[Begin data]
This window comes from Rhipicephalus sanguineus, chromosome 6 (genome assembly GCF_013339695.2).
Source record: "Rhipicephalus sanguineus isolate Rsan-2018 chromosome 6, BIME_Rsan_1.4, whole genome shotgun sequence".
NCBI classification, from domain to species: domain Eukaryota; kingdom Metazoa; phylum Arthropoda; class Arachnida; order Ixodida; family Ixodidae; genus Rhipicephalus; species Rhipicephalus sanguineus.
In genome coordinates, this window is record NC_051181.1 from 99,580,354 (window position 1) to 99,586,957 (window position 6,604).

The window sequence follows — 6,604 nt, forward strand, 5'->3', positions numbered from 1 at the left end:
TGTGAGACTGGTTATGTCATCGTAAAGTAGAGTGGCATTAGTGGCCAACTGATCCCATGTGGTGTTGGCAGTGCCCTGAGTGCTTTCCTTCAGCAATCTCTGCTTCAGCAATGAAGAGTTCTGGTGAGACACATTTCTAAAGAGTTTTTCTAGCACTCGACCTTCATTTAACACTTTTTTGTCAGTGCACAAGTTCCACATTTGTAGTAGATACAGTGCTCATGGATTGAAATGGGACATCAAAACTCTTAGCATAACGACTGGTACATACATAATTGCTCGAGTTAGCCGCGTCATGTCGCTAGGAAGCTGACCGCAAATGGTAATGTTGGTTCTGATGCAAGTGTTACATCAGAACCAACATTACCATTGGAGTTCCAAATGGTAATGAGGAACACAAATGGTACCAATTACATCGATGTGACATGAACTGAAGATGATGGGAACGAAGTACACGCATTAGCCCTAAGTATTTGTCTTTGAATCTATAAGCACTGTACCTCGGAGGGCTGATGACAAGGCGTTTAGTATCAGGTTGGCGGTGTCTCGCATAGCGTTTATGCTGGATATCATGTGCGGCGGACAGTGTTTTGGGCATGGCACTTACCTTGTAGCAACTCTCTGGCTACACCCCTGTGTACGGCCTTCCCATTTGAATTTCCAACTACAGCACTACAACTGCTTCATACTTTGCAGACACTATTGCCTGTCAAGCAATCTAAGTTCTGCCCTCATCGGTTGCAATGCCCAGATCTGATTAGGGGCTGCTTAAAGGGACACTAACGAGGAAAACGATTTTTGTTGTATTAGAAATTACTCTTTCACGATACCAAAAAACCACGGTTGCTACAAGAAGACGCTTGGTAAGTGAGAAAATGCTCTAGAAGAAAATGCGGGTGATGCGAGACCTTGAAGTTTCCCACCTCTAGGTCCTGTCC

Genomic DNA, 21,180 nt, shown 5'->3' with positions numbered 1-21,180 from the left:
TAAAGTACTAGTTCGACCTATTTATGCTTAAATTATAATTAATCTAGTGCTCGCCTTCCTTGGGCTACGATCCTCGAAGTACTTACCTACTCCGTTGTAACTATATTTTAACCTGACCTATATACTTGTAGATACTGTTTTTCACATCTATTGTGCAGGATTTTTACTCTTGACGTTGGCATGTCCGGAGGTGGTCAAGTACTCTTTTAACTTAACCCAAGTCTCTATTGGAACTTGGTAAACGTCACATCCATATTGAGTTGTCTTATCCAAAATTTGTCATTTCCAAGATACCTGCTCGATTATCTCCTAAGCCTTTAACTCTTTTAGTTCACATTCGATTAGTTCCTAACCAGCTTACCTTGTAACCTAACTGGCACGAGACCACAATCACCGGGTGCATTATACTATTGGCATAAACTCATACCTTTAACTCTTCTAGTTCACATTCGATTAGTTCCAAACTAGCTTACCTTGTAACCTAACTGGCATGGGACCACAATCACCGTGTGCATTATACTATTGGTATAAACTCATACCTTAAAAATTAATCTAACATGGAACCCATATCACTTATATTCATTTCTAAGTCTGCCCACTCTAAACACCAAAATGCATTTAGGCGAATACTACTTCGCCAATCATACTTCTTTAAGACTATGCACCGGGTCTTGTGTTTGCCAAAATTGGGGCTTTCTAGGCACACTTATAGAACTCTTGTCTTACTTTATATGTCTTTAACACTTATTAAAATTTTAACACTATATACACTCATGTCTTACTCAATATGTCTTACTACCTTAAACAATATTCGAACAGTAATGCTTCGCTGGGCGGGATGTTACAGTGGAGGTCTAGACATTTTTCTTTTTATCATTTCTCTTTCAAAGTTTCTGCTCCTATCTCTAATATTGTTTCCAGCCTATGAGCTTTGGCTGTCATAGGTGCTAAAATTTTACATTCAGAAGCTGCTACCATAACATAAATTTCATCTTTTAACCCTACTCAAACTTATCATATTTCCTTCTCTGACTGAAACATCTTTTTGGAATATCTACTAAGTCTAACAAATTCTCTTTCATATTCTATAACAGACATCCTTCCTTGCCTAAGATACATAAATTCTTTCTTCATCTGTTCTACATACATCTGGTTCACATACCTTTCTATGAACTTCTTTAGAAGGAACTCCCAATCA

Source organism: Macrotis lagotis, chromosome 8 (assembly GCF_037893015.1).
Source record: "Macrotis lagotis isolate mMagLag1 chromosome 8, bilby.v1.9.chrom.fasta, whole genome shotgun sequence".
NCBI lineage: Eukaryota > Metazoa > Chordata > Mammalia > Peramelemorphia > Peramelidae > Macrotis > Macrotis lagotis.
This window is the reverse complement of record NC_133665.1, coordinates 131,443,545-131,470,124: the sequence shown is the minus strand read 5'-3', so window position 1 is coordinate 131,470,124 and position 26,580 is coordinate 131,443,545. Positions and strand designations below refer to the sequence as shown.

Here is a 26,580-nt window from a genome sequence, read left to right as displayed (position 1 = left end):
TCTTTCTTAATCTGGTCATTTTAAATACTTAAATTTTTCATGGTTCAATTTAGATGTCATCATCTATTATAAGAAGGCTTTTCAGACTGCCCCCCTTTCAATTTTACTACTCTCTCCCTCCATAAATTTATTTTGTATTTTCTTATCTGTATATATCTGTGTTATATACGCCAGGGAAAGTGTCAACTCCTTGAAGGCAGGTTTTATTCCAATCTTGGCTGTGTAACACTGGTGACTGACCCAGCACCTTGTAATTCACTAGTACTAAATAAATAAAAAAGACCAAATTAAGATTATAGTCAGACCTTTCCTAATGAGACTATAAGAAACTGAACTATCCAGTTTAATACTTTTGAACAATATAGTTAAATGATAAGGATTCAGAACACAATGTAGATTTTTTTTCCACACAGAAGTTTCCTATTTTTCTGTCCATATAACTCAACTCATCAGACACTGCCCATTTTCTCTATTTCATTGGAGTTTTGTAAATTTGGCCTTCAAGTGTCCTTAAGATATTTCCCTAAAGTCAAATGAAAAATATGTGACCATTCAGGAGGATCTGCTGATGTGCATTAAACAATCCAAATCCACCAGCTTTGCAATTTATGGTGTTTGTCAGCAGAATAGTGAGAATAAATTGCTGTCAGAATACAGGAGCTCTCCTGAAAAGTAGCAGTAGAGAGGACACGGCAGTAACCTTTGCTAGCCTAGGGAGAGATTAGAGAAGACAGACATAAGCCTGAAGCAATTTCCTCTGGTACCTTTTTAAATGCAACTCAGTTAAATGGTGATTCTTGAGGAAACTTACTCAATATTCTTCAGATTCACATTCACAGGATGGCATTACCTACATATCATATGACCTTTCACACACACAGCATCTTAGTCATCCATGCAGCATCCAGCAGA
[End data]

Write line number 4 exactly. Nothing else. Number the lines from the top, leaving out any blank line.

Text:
In genome coordinates, this window is record NC_051181.1 from 99,580,354 (window position 1) to 99,586,957 (window position 6,604).